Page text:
Of course any inquiry into their priestly doings and authority is resisted

Consider with me, if you will, the basis all organized money making and
power wielding priesthoods are found to have adopted.  

I will use the 3 universal qualities that are equipoised in Nature (the
Universe we live in, and the Earth we live on, in particular).  These are
the 3 "Gunas:"  Sattva - Rajas and Tamas, or Truth, Action and Inertia, or
Spirit, Mind and Matter -- spoken of in the BHAGAVAD GITA  (Chapters : 12,
14, 17)

Let us use these few statements concerning Deity (God) as an impersonal and
Universal Base-Principle  --  They will be found to be the prime principles
which all religions are based on:  

The Omnipresence, Omniscience and Omnipotence, of the Deity  -- 


--  IT in the "heart" and essence of all --  no exceptions.  

--  Therefore "God" desires their existence. No one has the right, or duty,
to terminate another's living for any reason.  

--  "God" lives closest to us in our own "heart," and does not need
"priests" to be contacted, when we think.

2	"God" -  KNOWS  ALL 

--  therefore, there are no secrets, no "hiding places,"  

--  What we do and are, good or bad, is clearly known to "IT."  

--  "Nature" and the "Universe" are synonyms for "God" or "Deity."  

--  Logically, therefore, there is no isolated "Personal God"  separate from
ITS Universe or from anything, (including every human) in it.

--  Every "religion" has sprung from these single prime facts. It has become
a creed because of rigidity in rites, rote, and ceremonies instituted by a


--  that is essential and needed to support life and harmonious relations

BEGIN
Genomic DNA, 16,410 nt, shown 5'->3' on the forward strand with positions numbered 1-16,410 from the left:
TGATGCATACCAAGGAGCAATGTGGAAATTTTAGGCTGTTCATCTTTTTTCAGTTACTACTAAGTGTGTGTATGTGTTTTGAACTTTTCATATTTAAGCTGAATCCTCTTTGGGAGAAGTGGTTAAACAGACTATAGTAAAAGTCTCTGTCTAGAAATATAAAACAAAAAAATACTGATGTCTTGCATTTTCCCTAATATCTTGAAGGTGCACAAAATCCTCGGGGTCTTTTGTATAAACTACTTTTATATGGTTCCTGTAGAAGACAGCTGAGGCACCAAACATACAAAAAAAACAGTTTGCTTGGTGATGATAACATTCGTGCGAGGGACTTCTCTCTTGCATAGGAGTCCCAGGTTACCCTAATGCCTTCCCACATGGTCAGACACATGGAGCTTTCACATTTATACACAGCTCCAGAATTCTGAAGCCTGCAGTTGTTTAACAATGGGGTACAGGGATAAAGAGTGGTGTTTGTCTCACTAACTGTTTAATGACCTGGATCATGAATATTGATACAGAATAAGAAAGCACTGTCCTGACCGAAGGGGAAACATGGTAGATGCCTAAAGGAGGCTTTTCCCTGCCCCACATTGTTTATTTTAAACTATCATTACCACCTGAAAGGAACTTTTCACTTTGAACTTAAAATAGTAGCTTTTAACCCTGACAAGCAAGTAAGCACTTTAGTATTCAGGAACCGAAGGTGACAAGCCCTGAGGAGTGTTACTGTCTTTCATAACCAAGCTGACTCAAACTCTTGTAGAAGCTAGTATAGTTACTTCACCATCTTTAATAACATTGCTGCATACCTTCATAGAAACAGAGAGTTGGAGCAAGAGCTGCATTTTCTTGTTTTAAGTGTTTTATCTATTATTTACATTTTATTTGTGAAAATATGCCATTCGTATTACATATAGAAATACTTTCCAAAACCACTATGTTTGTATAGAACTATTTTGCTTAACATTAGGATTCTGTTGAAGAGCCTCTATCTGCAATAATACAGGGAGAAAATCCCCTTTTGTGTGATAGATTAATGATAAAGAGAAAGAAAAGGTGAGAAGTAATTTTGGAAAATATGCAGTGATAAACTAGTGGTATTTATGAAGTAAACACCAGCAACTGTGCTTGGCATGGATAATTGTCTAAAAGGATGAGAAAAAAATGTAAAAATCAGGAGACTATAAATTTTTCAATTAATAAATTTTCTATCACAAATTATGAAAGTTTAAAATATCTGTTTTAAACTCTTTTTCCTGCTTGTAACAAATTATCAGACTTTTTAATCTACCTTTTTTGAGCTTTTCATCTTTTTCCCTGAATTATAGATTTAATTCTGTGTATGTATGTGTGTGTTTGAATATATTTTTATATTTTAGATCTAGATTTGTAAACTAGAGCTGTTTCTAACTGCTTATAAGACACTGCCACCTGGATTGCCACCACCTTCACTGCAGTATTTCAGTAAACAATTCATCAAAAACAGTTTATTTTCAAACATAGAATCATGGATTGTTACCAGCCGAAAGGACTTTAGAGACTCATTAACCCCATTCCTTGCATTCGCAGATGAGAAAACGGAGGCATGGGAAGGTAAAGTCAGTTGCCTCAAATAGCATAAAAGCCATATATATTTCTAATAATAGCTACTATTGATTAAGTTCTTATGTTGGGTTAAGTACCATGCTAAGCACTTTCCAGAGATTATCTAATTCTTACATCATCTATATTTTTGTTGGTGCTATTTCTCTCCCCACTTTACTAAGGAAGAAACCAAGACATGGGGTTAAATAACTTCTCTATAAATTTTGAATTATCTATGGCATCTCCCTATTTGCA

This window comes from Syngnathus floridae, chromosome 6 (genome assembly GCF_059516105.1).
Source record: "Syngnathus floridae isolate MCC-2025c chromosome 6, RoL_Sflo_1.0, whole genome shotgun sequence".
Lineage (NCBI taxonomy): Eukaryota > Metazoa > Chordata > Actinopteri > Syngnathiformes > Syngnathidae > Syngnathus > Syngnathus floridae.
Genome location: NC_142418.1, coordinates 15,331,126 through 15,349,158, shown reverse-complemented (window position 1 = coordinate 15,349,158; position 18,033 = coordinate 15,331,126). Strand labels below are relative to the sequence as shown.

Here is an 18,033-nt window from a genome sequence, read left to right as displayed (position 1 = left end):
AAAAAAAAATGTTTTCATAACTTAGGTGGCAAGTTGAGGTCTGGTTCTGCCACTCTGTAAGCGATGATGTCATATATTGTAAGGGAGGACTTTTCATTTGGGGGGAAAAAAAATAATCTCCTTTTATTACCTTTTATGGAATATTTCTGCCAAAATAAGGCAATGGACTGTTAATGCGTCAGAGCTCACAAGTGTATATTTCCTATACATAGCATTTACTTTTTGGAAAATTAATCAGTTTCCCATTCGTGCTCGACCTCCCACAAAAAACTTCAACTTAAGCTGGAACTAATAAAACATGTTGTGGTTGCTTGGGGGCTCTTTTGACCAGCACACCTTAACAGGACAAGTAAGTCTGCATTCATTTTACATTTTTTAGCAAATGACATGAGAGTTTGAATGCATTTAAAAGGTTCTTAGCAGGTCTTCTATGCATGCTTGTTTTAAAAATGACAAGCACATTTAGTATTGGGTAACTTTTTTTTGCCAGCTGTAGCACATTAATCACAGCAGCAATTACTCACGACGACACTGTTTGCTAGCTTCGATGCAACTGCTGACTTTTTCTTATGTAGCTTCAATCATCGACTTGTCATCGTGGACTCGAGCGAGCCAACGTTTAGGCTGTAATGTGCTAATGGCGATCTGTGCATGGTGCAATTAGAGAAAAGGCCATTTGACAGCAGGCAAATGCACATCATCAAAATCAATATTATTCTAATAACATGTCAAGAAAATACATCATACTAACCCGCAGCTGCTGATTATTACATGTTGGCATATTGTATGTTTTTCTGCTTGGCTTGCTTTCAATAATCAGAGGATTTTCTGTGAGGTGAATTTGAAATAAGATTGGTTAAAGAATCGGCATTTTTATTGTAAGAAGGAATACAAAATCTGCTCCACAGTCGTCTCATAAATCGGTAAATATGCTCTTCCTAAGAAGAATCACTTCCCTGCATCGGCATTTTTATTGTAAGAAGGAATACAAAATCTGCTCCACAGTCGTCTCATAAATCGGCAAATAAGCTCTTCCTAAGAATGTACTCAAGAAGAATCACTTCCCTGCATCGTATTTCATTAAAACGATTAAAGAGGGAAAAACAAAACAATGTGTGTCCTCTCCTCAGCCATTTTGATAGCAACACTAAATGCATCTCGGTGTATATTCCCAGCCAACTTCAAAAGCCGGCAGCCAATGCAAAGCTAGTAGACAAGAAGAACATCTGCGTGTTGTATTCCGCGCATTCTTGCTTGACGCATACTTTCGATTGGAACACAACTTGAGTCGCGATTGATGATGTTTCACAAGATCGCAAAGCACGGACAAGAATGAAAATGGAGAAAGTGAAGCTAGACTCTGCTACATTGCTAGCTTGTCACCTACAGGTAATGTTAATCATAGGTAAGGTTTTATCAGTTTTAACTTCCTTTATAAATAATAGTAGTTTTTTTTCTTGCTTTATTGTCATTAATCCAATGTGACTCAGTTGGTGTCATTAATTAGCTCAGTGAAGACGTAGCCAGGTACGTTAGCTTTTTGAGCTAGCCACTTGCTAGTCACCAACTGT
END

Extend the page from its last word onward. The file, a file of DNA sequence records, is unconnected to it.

among all beings large or small, near or far.

4	God is honest, merciful and just -- not a tyrant, but demands that
we know these qualities and powers and live our lives in harmony with all.

	A	TAMAS  -  inertia, lethargy

1.	Mental lethargy  --  avoid thinking and learning TRUTH

2	Ignorance, doubt  --  avoid learning and responsibility

3	Faith substituted for knowledge

4	Fear  -  of effects that will pain or harm ourselves

5	Forgiveness for wrongs done deliberately or carelessly

6	Securing special unmerited advantages, desire, passion, 

7	Hate, haughtiness, domination, and ruling over others,

8	Pride, fame, ostentation, adulation,  

9	Greed for possessions, life to be prolonged, 

10	Self-righteousness, lack of humility, concealing ignorance 

	B	RAJAS	 -  Wrongful actions

1	Pretense to wisdom and power, connection to "god"

2	Can "fix" and avoid due retribution

3	Demands ceremonial respect and sacrifices

4	Keeps people ignorant of LAW (Karma) and fearful

5	Greed for wealth, false justice and power

6	Theft, extortion, lying, torture (physical and mental),  

7	Murder, wars, 

	C	SATTVA  -  

1	Spiritual selfishness and isolation

2	Refusal to assist others,  isolation,

3	Acquisition of wisdom for selfish use

No everyone is acquainted with "Nemesis" the Greek Goddess of retribution